As a professional recruiter, I know what people in my industry (and our clients) are looking for when evaluating a candidate or a CV. Here are the five factors that can increase or compromise your chances of getting a job.
1. Loyalty to society (don’t abandon the boat)
In my experience, this is the most important factor for customers. Usually you have to have worked for each of your employers for a minimum of three years; or more is even better. Why is this better? This factor alone describes you, in the blink of an eye, as someone who is loyal to their employers, probably talented and certainly friendly. You are therefore the ideal candidate. Most clients, and therefore recruiters, will avoid candidates who change jobs repeatedly, every year – you may not like your job, but sometimes it’s better to endure it for a while, if you can, before moving on to another stage of your career.
2. Specialized expertise or skill set (EXPERIENCE)
Unfortunately, recruiters generally work with experienced, senior or specialized candidates simply because they are difficult for clients to find and clients will pay for such talent. That being said, if you are at the beginning of your career, a good conversation with a recruiter can direct you in your search or give you information about the industry you are trying to reach. Take a proactive approach and act as your own recruiter. Promote yourself by meeting as many people as possible and share your resume. A winning attitude will impress a company looking for employees and may give you the chance you’ve been waiting for.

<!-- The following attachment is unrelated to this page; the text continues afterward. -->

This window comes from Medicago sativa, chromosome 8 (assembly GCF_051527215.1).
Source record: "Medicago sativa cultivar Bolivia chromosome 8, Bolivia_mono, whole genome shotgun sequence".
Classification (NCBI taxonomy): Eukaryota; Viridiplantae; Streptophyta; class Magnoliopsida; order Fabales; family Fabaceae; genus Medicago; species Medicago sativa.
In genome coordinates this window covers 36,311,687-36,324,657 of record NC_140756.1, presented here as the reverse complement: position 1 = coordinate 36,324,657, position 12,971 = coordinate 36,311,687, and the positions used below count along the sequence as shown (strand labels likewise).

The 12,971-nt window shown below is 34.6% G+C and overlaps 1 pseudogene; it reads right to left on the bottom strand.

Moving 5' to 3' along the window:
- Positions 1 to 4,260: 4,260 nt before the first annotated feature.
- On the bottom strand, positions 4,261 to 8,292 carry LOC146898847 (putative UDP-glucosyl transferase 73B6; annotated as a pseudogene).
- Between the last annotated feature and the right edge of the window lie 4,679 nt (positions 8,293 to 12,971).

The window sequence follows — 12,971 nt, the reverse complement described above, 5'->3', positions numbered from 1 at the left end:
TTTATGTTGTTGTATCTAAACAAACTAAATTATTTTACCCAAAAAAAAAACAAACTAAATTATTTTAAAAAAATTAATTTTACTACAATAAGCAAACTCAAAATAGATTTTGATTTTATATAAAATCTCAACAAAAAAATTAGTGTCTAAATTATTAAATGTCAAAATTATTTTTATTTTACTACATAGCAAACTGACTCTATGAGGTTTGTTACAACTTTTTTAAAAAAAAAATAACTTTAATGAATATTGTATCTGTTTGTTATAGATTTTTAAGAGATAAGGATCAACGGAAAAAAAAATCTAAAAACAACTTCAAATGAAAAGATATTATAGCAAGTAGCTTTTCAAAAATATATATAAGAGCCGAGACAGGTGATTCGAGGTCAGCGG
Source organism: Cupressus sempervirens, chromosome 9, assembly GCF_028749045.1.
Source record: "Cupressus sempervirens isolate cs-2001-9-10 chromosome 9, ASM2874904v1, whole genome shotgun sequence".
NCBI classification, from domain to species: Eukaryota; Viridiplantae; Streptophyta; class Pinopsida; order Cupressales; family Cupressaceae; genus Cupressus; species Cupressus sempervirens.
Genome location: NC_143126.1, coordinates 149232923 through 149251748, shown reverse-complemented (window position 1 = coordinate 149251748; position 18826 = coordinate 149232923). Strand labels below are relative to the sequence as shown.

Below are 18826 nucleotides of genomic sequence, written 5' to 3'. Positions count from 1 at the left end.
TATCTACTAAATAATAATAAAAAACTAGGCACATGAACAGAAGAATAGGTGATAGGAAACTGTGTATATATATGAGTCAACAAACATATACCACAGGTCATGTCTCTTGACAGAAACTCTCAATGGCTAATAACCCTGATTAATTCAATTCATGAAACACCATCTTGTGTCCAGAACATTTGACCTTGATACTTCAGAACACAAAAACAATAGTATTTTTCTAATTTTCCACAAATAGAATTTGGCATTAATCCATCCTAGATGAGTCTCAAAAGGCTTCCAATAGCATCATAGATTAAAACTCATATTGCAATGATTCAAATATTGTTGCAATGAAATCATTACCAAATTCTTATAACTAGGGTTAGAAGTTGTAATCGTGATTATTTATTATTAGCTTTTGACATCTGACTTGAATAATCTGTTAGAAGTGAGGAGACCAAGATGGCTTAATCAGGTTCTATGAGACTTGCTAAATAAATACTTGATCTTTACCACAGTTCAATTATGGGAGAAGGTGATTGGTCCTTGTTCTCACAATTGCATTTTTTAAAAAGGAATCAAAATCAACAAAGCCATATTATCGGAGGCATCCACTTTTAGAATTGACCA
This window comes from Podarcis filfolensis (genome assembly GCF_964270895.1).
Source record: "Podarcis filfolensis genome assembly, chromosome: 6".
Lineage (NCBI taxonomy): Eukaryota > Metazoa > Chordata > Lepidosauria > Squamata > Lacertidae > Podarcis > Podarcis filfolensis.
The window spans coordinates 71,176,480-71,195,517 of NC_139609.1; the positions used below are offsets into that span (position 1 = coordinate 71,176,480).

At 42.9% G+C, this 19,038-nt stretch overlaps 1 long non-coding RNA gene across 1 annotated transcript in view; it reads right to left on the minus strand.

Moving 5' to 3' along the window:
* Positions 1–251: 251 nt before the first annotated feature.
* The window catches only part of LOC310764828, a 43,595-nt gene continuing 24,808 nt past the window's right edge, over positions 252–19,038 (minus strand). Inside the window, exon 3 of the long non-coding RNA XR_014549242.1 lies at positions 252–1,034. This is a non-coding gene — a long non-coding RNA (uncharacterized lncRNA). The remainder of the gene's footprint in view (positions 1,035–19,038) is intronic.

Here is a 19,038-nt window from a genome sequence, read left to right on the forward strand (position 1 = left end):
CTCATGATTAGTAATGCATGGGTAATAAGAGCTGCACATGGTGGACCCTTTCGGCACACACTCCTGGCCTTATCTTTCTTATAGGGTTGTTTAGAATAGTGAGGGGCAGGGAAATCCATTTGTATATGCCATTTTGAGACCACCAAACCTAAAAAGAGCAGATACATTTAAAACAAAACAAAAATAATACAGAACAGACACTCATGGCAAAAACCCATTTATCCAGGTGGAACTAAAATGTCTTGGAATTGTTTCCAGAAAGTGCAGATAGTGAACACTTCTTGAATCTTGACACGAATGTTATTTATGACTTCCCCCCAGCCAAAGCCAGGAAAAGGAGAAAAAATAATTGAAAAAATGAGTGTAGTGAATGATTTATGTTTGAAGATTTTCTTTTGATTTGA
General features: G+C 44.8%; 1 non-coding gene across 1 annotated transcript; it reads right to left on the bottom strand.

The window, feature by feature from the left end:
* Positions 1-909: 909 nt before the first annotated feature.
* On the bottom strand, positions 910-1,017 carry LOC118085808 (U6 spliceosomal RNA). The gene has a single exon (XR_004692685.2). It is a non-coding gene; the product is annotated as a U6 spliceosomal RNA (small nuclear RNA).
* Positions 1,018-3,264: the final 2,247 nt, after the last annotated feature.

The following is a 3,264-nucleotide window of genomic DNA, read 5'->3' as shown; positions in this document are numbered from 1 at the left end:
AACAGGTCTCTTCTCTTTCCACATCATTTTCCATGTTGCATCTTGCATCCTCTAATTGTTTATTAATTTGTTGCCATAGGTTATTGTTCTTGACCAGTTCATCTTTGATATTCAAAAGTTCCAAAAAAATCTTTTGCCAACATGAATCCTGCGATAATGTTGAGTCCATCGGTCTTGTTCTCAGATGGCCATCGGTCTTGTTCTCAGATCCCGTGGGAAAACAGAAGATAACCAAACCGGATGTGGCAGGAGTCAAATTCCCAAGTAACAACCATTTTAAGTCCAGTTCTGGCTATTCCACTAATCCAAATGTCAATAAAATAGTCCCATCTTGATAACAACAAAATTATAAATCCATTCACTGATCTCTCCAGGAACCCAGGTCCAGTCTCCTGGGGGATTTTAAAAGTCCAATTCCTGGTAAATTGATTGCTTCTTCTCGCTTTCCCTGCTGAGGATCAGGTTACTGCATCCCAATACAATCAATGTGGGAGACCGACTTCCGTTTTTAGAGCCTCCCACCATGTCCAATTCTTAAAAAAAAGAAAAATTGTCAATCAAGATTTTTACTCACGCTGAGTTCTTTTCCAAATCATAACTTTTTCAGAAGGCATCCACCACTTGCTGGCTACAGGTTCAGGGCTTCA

3. Experience relevant to the industry and in Canada
This is a key element if you are looking for work in Canada. Sometimes it’s a trap – if you’re a newcomer to Canada, how can you get Canadian work experience if no one will hire you? There are not-for-profit agencies that specialize in these kinds of situations and can help you, such as COSTI or The Career Foundation. Volunteering can also be a good way to get contacts and experience in Canada.
4. Minimize the periods between jobs (or better yet, avoid them)
If there are off-peak periods (life is not always perfect), being unemployed for an extended period of time usually means that you have lost your job or been fired. However, there are always exceptions, and if you are one of the exceptions, try to be proactive in addressing these issues in your cover letter when contacting companies or recruiters. If you have taken maternity leave, or have been away to care for an aging parent, or have gone back to school to upgrade your skills – point this out, as these are valid reasons for the lows.
Many experienced candidates I meet fail to highlight or describe in detail their consulting or project management experience. There is no hard and fast rule about the length of your CV. However, the old “one page” rule does not apply all the time. If you have twenty years of experience, show it. A seven or eight page CV is common for experienced or highly skilled candidates I work with.
These factors represent the general factors that recruiters look for in a CV. If this does not apply to you, NO PANIC. Knowledge of these basic principles can guide you into the future and remember that a friendly, outgoing personality and a positive attitude can take you far.